Advertisement

Las Vegas: Say goodbye to mermaids, deep-fried Twinkies on Fremont Street

Le Bayou in Las Vegas
La Bayou, a small casino along Fremont Street, holds Nevada’s first gaming license, issued 85 years ago. It still features slot machines that dispense coins to winners.
(Granite Gaming Group)

Three long-standing attractions in downtown Las Vegas -- Glitter Gulch, La Bayou and Mermaids -- are calling it quits. The down-market venues along the Fremont Street Experience are set to close June 27.

The properties have been sold to downtown developers Derek and Greg Stevens, who plan to build a new hotel-casino on the block.

The gentlemen’s club Glitter Gulch closes June 27 to make way for a new hotel-casino.
The gentlemen’s club Glitter Gulch closes June 27 to make way for a new hotel-casino.
(Granite Gaming Group )

Even visitors who have never ventured inside Glitter Gulch will probably remember Vegas Vickie, the neon cowgirl that adorns the exterior. Inside, the so-called Girls of Glitter Gulch are strippers who wear less clothing than the brightly-colored cowgirl-sign outside.

Advertisement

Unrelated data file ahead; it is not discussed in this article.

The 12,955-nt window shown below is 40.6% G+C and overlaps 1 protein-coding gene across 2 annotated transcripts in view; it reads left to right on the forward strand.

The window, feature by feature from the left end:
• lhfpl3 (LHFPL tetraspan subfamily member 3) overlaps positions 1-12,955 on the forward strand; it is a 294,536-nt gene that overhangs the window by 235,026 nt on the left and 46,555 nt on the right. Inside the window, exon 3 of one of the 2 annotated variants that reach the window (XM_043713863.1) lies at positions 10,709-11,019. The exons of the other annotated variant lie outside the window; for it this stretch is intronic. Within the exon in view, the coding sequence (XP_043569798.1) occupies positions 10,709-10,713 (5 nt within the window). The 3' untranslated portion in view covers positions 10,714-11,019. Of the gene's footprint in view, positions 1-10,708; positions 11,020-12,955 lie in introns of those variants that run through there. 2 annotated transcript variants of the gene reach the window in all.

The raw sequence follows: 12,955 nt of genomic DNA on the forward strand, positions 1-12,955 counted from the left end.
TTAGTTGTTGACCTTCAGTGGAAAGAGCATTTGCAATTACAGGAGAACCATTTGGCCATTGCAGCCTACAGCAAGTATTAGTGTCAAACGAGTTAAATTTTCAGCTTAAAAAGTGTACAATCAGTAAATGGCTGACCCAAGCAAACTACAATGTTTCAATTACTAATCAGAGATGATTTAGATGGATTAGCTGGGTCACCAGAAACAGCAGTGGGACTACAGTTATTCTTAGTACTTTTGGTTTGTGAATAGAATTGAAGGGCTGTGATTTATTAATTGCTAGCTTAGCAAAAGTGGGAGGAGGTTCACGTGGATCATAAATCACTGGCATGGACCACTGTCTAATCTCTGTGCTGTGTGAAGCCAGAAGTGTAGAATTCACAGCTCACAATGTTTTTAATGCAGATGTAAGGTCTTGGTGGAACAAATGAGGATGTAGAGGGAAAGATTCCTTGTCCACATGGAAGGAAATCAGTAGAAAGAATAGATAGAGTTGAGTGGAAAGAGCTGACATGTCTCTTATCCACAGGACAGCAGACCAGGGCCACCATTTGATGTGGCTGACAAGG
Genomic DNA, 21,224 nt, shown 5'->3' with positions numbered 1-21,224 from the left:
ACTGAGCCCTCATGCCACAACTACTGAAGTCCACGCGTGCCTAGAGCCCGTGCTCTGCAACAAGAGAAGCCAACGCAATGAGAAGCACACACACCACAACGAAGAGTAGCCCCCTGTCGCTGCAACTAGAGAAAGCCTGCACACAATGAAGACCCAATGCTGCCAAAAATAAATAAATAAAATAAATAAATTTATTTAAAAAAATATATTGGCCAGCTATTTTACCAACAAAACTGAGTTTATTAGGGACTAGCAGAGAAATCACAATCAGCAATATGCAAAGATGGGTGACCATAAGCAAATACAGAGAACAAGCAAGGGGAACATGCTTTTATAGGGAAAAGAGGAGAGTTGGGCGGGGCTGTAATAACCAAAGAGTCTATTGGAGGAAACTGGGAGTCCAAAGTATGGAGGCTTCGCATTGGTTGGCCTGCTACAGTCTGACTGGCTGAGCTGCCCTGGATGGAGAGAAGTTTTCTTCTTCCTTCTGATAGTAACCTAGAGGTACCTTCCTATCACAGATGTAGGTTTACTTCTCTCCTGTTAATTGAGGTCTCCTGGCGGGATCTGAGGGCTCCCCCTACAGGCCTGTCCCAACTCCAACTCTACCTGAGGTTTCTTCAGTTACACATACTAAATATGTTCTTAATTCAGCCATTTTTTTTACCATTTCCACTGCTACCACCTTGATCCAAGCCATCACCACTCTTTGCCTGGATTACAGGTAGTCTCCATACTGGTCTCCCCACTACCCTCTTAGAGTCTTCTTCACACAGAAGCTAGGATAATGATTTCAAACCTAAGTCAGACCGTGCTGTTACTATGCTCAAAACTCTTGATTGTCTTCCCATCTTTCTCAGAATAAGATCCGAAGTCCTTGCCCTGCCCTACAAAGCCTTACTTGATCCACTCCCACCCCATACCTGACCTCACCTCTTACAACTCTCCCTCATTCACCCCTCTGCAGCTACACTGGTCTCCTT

Specifics for the new development have yet to be announced. The Stevens brothers already operate two downtown resorts, the D Las Vegas and Golden Gate Hotel and Casino.

A deep-fried Twinkie topped with whipped cream and chocolate sprinkles at Mermaids.
A deep-fried Twinkie topped with whipped cream and chocolate sprinkles at Mermaids.
(Granite Gaming Group )

Mermaids, one of the free-standing, small casinos along Fremont Street, is better known for its fried foods than its slot machines. The place indulges sweet tooth cravings by battering Oreos and Twinkies and then deep-frying them.

La Bayou is one of the few remaining Vegas casinos where gamblers can still hear the real clink-clink-clink sound of coins dropping into metal trays beneath the slot machines. It never converted to the “paper in, paper out” system (putting bills into the machines and receiving a ticket of your winnings) that has become common in recent years.

Advertisement

The old school touch is appropriate, since La Bayou holds Nevada’s first gaming license, issued on March 20, 1931. (The casino began as the Northern Club and has also operated as the Monte Carlo Club and Coin Castle.)

MORE

Hawaii’s Hanauma Bay is No. 1 on list of America’s top 10 beaches

Joan Jett, Melissa Etheridge and Smash Mouth to perform at free summer concerts in Las Vegas

Hawaii: 5 things not to miss at Honolulu’s big Pan-Pacific Festival

See Disney’s lineup of 2017 fall cruises from San Diego to Mexico

 


Advertisement